This is the most popular type of fish food for both tropical and cold-water fish species alike, but it is not all too great. You see, fish flakes are constructed of a very thin, soluble form that easily dissolves in water. The downside to this is that flakes will quickly release their nutrients into the water and start to rapidly dissolve. This means that your fish is not retaining all their nutrients, but rather those valuable nutrients are polluting the water column and causing the water quality to deteriorate with every feeding. Although there are some decent fish flakes out there, the same principle applies even if the label claims it ‘dissolves slowly’.
The second most popular fish food comes in the form of small or medium-sized pellets. Pellets are highly recommended for a variety of reasons, with the main reason being their ability to retain nutrients once it hits the water. This is important as fish will not be able to eat up every morsel in the tank, so any fish that are last to get to the food will still be able to get their daily nutritional requirements. Pellets also break down much slower than flakes and will only begin to expand after being uneaten in the water for more than an hour.
This type of fish food looks similar to uneven crumbs. Each granule is a different shape and size, but all granule-based fish foods are great for smaller species of fish. Micro granule fish food is better suited for fish fry or small juvenile fish that struggle to eat larger pellets.
Pond sticks are common for outdoor koi and goldfish keepers. These sticks are often large and can easily be swallowed by large species of fish. The sticks get soft and start to expand when they encounter moisture, which allows the fish to swallow the sticks or break them into pieces.
5. Gel Food (Powder Form)
A new type of fish food comes in a powder form. This type of food requires a lot more preparation and maintenance than other fish foods, but the nutritional quality is outstanding. This food is more popular with goldfish keepers, as it contains the right balance of pants and protein to keep them healthy. All you must do is mix the powder with water and freeze it into cubes. Feeding can be messy, and it will quickly foul the water if you overfeed this type of food to your fish.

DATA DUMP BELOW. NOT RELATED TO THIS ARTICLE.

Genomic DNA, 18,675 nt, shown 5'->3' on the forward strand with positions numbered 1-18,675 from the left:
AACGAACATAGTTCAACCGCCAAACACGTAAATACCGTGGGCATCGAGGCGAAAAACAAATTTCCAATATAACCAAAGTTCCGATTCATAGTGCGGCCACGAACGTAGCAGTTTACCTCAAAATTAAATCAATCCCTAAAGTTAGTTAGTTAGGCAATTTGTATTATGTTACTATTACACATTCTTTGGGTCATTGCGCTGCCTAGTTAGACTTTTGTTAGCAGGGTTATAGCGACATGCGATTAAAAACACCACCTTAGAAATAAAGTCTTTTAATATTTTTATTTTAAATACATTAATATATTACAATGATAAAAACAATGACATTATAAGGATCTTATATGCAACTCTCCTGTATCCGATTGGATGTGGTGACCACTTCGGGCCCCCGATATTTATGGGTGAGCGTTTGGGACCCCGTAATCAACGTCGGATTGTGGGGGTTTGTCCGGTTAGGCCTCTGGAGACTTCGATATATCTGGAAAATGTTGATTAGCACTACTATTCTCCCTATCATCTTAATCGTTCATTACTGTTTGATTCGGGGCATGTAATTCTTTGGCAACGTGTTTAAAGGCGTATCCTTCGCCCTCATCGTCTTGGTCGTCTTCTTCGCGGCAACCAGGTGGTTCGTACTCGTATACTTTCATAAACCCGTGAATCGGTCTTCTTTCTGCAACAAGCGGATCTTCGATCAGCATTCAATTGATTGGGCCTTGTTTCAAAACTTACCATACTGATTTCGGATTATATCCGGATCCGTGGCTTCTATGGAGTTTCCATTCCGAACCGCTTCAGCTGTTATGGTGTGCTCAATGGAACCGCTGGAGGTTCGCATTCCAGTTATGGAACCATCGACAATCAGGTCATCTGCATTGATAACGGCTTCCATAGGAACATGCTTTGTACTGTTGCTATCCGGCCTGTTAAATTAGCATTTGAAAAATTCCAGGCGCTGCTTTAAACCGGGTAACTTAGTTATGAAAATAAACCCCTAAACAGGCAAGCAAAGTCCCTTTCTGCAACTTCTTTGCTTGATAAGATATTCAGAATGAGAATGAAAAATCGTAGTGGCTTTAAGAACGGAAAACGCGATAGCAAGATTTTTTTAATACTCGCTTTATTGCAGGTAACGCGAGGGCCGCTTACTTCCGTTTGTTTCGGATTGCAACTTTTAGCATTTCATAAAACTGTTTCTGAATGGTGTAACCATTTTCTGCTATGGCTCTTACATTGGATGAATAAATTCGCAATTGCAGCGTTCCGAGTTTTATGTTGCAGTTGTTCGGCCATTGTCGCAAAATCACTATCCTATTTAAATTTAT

What To AVOID When Choosing Aquarium Fish Foods
Which Aquarium Fish Food Is Right For You?
The food you eventually purchase and feed to your fish should meet their minimum requirement of crude protein, fat, and fiber. There should be a decent number of vitamins and fats, along with a moderate level of fiber. The food should be tailored towards your fish’s species unless it is a supplement-based food like freeze-dried bloodworms.
If your fish’s diet is complete, balanced, and free from harmful ingredients, then your fish will reap the benefits of a healthy diet and it will show in their overall behavior, coloration, weight distribution, and immune function.
Featured Image Credit: LADO, Shutterstock
Sarah resides in South Africa with her partner and pets. She is currently interested in veterinary science and ichthyology, which she wants to study alongside her main passion: pet content writing. Sarah has over 60 fish including: goldfish, tropicals, shrimp, and snails. She also keeps hamsters and a tarantula. Sarah wishes to provide quality content for readers and allow others to learn from her knowledge and experience. Sarah has much experience in all aspects of pet care. Providing the world with the knowledge on ethical pet ownership is her lifelong dream.
- How To Read Fish Food Labels
- Fish Nutritional Information
- The 5 Types Of Fish Food
- What To AVOID When Choosing Aquarium Fish Foods
- Which Aquarium Fish Food Is Right For You?